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J Hepatol. 2015 Apr;62(4):779-84. doi: 10.1016/j.jhep.2014.11.009. Epub 2014 Nov 21.

Hepatitis C virus variants resistant to macrocyclic NS3-4A inhibitors subvert IFN-β induction by efficient MAVS cleavage.

Author information

1
Department of Internal Medicine 1, Goethe University Hospital Frankfurt, D-60590 Frankfurt a.M., Germany; Max-Planck-Institute for Informatics, Computational Biology & Applied Algorithmics, D-66123 Saarbrücken, Germany.
2
Department of Internal Medicine 1, Goethe University Hospital Frankfurt, D-60590 Frankfurt a.M., Germany.
3
Division of Gastroenterology and Hepatology, Centre Hospitalier Universitaire Vaudois, University of Lausanne, CH-1011 Lausanne, Switzerland.
4
Technical University Munich, Center for Integrated Protein Science Munich (CIPS(M)) and Department of Life Science, D-85354 Freising-Weihenstephan, Germany.
5
Department of Internal Medicine 1, Goethe University Hospital Frankfurt, D-60590 Frankfurt a.M., Germany. Electronic address: Christian.Lange@kgu.de.

Abstract

BACKGROUND & AIMS:

The hepatitis C virus (HCV) NS3-4A protease is essential for the HCV life cycle and a prime target of antiviral treatment strategies. Protease inhibitors, however, are limited by emergence of resistance-associated amino acid variants (RAVs). The capacity to cleave and inactivate mitochondrial antiviral-signaling protein (MAVS) in the RIG-I-signaling pathway is a cardinal feature of NS3-4A, by which HCV blocks induction of interferon-(IFN)-β, thereby promoting viral persistence. Here, we aimed to investigate the impact of NS3-4A RAVs on MAVS cleavage.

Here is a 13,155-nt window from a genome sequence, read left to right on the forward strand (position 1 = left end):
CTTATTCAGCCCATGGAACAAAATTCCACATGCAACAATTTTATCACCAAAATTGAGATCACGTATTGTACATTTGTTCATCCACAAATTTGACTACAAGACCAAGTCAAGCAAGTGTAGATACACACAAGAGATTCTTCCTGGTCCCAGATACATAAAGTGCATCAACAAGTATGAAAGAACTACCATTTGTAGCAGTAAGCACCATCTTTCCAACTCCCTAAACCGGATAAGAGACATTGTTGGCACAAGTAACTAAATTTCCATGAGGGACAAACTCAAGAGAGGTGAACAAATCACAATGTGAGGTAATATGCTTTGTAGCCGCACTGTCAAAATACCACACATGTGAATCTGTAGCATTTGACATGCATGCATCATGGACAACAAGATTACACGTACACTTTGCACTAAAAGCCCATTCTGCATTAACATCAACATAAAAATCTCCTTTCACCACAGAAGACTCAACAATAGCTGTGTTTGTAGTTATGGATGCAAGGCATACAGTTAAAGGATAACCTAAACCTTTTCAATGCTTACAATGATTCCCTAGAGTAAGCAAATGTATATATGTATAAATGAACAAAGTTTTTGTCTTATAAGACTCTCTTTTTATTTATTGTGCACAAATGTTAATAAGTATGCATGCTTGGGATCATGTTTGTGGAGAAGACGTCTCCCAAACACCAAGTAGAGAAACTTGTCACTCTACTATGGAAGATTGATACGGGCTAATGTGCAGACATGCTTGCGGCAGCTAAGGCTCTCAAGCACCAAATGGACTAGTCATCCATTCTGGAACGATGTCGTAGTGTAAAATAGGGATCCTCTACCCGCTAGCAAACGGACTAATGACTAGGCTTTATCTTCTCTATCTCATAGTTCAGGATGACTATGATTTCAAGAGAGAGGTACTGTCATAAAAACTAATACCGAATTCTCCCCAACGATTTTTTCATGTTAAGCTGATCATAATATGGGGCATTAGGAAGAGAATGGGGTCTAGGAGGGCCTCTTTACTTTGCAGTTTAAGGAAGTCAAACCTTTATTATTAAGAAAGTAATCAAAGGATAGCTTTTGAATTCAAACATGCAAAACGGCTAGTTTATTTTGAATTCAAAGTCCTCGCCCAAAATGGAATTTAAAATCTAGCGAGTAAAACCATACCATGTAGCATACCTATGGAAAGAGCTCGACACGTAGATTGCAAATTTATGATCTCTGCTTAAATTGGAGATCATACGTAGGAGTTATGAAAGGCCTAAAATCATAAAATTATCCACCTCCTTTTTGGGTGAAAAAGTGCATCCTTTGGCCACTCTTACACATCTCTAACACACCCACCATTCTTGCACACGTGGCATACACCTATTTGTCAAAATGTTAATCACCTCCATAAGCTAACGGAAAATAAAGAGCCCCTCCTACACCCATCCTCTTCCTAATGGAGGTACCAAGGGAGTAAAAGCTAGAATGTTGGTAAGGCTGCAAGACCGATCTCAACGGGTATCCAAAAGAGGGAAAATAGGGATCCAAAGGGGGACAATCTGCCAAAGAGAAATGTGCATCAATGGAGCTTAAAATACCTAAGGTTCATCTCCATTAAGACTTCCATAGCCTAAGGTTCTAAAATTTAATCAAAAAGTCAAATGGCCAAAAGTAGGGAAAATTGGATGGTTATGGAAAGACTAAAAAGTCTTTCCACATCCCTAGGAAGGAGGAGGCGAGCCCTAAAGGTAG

METHODS:

The impact of NS3-4A RAVs on MAVS cleavage was assessed using immunoblot analyses, luciferase reporter assays and molecular dynamics simulations to study the underlying molecular principles. IFN-β was quantified in serum from patients with different NS3-4A RAVs.

RESULTS:

We show that macrocyclic NS3-4A RAVS with substitutions at residue D168 of the protease result in an increased capacity of NS3-4A to cleave MAVS and suppress IFN-β induction compared with a comprehensive panel of RAVs and wild type HCV. Mechanistically, we show the reconstitution of a tight network of electrostatic interactions between protease and the peptide substrate that allows much stronger binding of MAVS to D168 RAVs than to the wild-type protease. Accordingly, we could show IFN-β serum levels to be lower in patients with treatment failure due to the selection of D168 variants compared to R155 RAVs.

CONCLUSIONS:

Our data constitutes a proof of concept that the selection of RAVs against specific classes of direct antivirals can lead to the predominance of viral variants with possibly adverse pathogenic characteristics.

KEYWORDS:

All-oral therapy; Cardif; Direct-acting antiviral agent; Innate immunity; RIG-I signaling

PMID:
25463536
DOI:
10.1016/j.jhep.2014.11.009
[Indexed for MEDLINE]

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